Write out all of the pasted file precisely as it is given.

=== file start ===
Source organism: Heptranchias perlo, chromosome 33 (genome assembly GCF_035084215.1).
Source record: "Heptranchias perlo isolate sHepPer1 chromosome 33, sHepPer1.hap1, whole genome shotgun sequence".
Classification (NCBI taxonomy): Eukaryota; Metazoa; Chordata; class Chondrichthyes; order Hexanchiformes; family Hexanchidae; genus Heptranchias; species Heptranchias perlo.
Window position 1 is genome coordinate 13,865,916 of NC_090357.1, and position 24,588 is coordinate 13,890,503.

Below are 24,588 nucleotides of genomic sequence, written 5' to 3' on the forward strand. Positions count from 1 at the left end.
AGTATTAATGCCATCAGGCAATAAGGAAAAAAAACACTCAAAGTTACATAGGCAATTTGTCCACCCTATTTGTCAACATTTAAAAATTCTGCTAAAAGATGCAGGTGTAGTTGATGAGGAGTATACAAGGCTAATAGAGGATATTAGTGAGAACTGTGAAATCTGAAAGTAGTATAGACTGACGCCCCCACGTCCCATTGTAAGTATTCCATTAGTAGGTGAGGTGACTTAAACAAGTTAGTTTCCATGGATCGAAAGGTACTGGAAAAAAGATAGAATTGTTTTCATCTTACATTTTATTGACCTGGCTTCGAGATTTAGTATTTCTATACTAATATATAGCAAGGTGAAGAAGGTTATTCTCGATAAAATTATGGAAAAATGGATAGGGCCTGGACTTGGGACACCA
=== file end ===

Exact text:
Source organism: Heptranchias perlo, chromosome 33 (genome assembly GCF_035084215.1).
Source record: "Heptranchias perlo isolate sHepPer1 chromosome 33, sHepPer1.hap1, whole genome shotgun sequence".
Classification (NCBI taxonomy): Eukaryota; Metazoa; Chordata; class Chondrichthyes; order Hexanchiformes; family Hexanchidae; genus Heptranchias; species Heptranchias perlo.
Window position 1 is genome coordinate 13,865,916 of NC_090357.1, and position 24,588 is coordinate 13,890,503.

Below are 24,588 nucleotides of genomic sequence, written 5' to 3' on the forward strand. Positions count from 1 at the left end.
AGTATTAATGCCATCAGGCAATAAGGAAAAAAAACACTCAAAGTTACATAGGCAATTTGTCCACCCTATTTGTCAACATTTAAAAATTCTGCTAAAAGATGCAGGTGTAGTTGATGAGGAGTATACAAGGCTAATAGAGGATATTAGTGAGAACTGTGAAATCTGAAAGTAGTATAGACTGACGCCCCCACGTCCCATTGTAAGTATTCCATTAGTAGGTGAGGTGACTTAAACAAGTTAGTTTCCATGGATCGAAAGGTACTGGAAAAAAGATAGAATTGTTTTCATCTTACATTTTATTGACCTGGCTTCGAGATTTAGTATTTCTATACTAATATATAGCAAGGTGAAGAAGGTTATTCTCGATAAAATTATGGAAAAATGGATAGGGCCTGGACTTGGGACACCA